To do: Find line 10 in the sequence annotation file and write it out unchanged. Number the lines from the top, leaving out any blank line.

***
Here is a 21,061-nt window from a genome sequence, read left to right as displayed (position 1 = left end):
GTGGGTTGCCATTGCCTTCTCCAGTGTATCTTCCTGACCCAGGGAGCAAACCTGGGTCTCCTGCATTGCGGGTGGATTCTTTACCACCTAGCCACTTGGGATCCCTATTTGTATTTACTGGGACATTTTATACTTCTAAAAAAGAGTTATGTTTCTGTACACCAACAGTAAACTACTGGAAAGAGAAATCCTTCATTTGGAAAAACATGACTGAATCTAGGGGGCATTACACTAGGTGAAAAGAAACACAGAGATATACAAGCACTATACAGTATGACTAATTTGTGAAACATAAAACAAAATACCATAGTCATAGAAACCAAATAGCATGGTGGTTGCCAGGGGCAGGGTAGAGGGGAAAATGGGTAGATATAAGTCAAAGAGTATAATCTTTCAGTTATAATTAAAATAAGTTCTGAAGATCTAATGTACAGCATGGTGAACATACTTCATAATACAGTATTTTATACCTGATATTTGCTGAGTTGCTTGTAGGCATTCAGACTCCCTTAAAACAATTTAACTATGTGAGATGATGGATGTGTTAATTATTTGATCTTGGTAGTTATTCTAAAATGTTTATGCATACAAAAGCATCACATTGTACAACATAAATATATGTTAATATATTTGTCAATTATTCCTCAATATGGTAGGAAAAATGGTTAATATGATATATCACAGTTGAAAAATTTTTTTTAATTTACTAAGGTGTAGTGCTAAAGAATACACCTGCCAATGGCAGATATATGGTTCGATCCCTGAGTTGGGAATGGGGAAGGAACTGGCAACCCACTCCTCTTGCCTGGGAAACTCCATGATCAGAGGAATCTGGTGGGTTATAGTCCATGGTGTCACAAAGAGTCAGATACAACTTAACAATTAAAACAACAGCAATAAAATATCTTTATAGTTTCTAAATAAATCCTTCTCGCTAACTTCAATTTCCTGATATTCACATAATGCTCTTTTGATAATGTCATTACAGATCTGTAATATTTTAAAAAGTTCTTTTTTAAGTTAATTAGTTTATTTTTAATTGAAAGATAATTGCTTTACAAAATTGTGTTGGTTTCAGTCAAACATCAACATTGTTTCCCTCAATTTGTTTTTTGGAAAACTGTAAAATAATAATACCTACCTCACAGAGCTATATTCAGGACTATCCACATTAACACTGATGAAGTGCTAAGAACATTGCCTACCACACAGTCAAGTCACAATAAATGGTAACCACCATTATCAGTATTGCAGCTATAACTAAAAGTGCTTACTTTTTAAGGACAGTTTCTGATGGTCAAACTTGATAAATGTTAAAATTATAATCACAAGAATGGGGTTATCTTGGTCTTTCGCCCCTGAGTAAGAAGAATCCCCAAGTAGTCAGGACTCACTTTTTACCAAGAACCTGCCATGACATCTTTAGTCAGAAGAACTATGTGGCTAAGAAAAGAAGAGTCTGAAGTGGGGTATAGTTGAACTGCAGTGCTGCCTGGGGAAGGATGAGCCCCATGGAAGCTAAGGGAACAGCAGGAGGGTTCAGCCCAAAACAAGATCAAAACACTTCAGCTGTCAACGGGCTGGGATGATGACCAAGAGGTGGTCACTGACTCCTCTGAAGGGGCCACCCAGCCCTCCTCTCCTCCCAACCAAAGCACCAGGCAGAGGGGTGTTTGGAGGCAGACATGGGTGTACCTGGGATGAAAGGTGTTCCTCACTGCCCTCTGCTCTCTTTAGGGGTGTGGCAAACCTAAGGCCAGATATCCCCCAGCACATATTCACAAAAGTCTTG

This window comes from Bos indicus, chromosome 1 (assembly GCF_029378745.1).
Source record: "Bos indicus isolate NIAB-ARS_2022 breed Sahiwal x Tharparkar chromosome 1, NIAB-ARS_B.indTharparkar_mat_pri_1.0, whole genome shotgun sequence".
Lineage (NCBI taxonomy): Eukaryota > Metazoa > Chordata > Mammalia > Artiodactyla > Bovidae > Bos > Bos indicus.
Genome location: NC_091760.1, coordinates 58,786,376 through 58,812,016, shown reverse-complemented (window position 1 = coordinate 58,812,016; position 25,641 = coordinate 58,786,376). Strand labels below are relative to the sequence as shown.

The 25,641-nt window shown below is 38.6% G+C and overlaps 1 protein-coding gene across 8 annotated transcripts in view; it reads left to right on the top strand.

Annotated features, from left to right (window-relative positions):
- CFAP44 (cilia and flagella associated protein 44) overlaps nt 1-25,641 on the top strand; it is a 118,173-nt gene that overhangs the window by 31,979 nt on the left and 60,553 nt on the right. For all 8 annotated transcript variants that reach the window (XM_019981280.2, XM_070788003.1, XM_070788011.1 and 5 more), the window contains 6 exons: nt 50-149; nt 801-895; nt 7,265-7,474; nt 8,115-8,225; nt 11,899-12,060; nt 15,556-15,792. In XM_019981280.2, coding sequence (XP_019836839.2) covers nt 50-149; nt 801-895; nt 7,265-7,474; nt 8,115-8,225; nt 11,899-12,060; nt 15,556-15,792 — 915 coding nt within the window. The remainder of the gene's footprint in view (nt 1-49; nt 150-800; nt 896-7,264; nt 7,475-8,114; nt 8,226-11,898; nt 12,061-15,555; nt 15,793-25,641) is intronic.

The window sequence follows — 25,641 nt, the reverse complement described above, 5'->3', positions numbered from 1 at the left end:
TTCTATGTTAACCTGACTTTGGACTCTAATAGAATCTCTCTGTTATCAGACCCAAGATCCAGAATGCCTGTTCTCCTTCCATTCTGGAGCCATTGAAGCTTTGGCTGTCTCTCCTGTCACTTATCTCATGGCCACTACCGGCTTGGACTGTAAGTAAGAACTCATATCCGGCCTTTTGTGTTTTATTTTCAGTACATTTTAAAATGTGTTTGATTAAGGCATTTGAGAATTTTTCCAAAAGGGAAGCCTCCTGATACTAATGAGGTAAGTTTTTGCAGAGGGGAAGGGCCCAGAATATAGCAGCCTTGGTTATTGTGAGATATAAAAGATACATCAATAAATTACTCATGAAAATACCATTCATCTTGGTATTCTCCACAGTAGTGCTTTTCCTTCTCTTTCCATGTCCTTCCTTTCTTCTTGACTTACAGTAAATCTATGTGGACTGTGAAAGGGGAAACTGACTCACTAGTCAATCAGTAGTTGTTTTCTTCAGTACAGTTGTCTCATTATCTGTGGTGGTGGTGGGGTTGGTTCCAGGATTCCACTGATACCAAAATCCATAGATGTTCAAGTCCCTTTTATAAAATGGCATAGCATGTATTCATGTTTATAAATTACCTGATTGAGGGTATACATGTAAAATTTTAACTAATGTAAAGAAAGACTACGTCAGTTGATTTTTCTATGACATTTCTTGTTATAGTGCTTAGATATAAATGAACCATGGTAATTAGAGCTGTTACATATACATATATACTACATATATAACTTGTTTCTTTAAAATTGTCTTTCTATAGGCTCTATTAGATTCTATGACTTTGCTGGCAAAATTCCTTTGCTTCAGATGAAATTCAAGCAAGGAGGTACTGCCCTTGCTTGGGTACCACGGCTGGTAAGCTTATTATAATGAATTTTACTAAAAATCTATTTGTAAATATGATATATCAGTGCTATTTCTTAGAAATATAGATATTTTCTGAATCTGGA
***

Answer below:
The window sequence follows — 25,641 nt, the reverse complement described above, 5'->3', positions numbered from 1 at the left end: